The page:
Measurement of scapular dyskinesis using wireless inertial and magnetic sensors: Importance of scapula calibration

J.C. van den Noort, S.H. Wiertsema, K.M. Hekman, C.P. Schonhuth, J. Dekker, J. Harlaar

    Research output: Contribution to JournalArticleAcademicpeer-review


    Measurement of 3D scapular kinematics is meaningful in patients with shoulder pathologies showing scapular dyskinesis. This study evaluates the effect of single and double anatomical calibration (0° and 120°) with a scapula locator compared to standard calibration (using sensor alignment with the spina scapulae and static upright posture, ISEO-protocol) on 3D scapular kinematics measured with an inertial and magnetic measurement system (IMMS).Ten patients with scapular dyskinesis performed humeral anteflexion and abduction movements while 3D scapular kinematics were measured using IMMS sensors. The sensor on the scapula was anatomically calibrated (i) according to the ISEO-protocol, (ii) using single scapula locator calibration (0°) and (iii) double scapula locator calibration (0° and 120°). For calibration, the scapula locator (with IMMS) was positioned on the scapula, while holding the humerus at several anteflexion and abduction postures. Single and double calibration resulted in a significant increase of scapular anterior tilt (14-30°) with respect to the skin-fixed sensor (ISEO). Protraction angles were not significantly different. During anteflexion, double calibration did not show a significant increase in lateral rotation compared to single calibration. During abduction of > 90°, double calibration showed 10-14° increased lateral rotation with respect to single calibration, although this was not significant (P > 0.06).Calibration with a scapula locator when applying IMMS is necessary, because measures of scapular anterior tilt are grossly underestimated with the ISEO-protocol. For shoulder movements that exceed 90° elevation, a double calibration prevents small but relevant underestimation of lateral rotation angles of the scapula.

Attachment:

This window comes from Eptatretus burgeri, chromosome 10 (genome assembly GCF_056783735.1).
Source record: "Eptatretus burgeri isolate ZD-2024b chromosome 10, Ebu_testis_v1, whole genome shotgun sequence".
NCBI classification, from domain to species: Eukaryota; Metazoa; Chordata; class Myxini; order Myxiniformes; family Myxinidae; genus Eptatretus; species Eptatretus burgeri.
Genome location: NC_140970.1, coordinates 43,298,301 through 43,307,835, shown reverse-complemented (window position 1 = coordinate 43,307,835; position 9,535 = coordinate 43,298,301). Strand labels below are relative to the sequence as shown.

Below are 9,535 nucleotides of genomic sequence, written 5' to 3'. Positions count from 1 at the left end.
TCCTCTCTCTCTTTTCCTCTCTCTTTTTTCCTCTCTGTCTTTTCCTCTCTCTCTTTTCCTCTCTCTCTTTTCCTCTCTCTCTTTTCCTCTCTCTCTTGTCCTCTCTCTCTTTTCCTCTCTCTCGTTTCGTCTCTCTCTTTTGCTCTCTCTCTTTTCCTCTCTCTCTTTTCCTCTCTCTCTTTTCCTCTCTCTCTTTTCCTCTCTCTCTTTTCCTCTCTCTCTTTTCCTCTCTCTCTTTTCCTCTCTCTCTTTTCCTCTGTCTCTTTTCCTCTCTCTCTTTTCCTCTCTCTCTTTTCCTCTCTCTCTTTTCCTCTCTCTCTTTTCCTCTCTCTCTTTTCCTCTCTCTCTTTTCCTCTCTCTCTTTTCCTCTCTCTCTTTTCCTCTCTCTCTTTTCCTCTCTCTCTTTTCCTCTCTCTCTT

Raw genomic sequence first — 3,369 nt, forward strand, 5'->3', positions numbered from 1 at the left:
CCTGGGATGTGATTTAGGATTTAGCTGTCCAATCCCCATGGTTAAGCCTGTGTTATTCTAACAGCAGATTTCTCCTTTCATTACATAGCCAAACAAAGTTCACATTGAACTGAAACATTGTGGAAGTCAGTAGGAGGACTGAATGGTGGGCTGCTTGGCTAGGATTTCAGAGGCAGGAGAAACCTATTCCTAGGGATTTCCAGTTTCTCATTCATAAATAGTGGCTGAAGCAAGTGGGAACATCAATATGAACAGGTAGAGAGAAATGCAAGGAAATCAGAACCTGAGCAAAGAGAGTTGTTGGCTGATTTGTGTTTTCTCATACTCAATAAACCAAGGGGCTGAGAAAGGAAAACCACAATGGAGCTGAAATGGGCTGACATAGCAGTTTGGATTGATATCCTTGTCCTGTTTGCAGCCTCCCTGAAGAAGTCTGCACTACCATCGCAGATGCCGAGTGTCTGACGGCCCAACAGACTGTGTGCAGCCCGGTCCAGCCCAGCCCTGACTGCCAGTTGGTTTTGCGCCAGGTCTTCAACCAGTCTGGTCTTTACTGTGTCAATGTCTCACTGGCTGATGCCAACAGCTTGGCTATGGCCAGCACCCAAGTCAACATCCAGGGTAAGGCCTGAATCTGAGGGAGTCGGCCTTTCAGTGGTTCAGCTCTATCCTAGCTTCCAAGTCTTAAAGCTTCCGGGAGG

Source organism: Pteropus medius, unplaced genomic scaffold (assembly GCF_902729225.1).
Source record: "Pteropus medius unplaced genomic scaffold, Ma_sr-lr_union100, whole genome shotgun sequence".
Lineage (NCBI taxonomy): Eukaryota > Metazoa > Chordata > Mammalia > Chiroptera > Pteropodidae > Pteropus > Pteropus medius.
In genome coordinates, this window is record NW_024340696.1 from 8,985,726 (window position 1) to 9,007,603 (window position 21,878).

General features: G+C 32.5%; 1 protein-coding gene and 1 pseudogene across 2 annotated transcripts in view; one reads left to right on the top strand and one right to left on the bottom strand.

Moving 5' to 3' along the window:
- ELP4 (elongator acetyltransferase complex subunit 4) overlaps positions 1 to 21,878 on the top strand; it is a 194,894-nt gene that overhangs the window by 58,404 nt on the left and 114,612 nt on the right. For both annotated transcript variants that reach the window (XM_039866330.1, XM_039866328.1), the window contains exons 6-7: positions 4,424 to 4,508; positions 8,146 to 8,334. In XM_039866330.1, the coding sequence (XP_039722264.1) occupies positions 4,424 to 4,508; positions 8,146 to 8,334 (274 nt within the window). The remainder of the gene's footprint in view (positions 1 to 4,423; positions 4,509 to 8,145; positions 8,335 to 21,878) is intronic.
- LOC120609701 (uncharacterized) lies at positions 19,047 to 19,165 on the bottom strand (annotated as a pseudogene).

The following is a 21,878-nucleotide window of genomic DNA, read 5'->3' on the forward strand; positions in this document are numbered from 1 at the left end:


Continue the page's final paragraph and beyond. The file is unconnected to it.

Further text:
Original languageEnglish
    Pages (from-to)3460-3468
    JournalJournal of Biomechanics
    Issue number12
    Publication statusPublished - 2015


    Dive into the research topics of 'Measurement of scapular dyskinesis using wireless inertial and magnetic sensors: Importance of scapula calibration'. Together they form a unique fingerprint.

    Cite this